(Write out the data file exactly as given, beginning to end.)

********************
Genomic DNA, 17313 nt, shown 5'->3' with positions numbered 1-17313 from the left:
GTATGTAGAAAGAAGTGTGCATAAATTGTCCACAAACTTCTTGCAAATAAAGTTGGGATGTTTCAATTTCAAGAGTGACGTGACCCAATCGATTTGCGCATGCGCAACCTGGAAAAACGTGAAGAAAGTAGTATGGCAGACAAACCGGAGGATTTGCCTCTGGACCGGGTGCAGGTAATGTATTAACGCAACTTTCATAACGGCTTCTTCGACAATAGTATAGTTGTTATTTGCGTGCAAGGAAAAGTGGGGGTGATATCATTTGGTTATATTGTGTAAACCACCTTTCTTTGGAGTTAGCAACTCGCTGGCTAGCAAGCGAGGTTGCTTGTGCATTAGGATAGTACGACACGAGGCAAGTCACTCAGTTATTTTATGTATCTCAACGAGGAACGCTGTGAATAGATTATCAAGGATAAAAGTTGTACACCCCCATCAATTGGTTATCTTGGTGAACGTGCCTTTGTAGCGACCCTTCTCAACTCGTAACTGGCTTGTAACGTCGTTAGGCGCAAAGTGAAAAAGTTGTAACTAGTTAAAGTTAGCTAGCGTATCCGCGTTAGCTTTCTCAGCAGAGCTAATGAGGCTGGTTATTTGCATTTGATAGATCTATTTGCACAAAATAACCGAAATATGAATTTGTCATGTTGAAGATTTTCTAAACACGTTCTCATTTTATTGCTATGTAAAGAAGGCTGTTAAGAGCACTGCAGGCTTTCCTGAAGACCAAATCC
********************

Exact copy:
Genomic DNA, 17313 nt, shown 5'->3' with positions numbered 1-17313 from the left:
GTATGTAGAAAGAAGTGTGCATAAATTGTCCACAAACTTCTTGCAAATAAAGTTGGGATGTTTCAATTTCAAGAGTGACGTGACCCAATCGATTTGCGCATGCGCAACCTGGAAAAACGTGAAGAAAGTAGTATGGCAGACAAACCGGAGGATTTGCCTCTGGACCGGGTGCAGGTAATGTATTAACGCAACTTTCATAACGGCTTCTTCGACAATAGTATAGTTGTTATTTGCGTGCAAGGAAAAGTGGGGGTGATATCATTTGGTTATATTGTGTAAACCACCTTTCTTTGGAGTTAGCAACTCGCTGGCTAGCAAGCGAGGTTGCTTGTGCATTAGGATAGTACGACACGAGGCAAGTCACTCAGTTATTTTATGTATCTCAACGAGGAACGCTGTGAATAGATTATCAAGGATAAAAGTTGTACACCCCCATCAATTGGTTATCTTGGTGAACGTGCCTTTGTAGCGACCCTTCTCAACTCGTAACTGGCTTGTAACGTCGTTAGGCGCAAAGTGAAAAAGTTGTAACTAGTTAAAGTTAGCTAGCGTATCCGCGTTAGCTTTCTCAGCAGAGCTAATGAGGCTGGTTATTTGCATTTGATAGATCTATTTGCACAAAATAACCGAAATATGAATTTGTCATGTTGAAGATTTTCTAAACACGTTCTCATTTTATTGCTATGTAAAGAAGGCTGTTAAGAGCACTGCAGGCTTTCCTGAAGACCAAATCC